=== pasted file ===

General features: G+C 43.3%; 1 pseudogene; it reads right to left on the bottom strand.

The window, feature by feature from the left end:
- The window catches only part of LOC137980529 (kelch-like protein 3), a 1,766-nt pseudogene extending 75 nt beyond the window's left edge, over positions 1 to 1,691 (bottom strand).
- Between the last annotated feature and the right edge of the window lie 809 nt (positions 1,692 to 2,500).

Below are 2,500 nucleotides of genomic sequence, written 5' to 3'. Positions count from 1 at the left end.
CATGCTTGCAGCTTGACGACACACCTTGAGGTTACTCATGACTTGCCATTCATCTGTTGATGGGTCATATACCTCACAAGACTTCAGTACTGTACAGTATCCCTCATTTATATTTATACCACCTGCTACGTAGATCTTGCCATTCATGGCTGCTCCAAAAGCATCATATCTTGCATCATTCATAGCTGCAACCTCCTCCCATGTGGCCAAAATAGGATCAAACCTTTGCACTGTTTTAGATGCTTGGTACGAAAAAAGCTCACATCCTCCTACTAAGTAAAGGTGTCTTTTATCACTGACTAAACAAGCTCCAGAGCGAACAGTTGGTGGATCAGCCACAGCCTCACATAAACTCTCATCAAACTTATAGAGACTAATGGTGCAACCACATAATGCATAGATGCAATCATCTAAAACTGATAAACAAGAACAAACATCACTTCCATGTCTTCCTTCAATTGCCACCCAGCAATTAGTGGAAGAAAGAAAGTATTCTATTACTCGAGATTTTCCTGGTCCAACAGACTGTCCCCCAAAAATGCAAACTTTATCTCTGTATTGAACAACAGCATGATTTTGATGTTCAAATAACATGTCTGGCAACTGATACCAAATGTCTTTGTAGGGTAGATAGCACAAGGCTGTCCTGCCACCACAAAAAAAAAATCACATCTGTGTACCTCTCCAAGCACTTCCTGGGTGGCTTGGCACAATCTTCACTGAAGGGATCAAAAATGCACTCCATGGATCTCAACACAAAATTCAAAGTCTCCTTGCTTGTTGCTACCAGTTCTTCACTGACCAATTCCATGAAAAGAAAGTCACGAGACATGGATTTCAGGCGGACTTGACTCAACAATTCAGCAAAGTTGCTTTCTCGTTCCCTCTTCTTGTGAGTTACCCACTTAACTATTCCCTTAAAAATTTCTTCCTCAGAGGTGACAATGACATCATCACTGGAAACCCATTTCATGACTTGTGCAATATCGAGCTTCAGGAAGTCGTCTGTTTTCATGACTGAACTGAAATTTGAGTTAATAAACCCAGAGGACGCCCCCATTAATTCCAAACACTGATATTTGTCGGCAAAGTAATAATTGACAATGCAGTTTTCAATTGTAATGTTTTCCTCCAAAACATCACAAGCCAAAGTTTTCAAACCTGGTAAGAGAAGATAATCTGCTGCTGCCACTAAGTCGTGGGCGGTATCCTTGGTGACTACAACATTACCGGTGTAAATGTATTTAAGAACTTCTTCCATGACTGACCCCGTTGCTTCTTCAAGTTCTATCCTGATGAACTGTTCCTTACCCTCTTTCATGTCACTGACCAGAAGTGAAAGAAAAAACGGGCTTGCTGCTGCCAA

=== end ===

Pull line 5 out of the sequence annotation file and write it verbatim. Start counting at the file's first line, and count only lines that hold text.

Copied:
Below are 2,500 nucleotides of genomic sequence, written 5' to 3'. Positions count from 1 at the left end.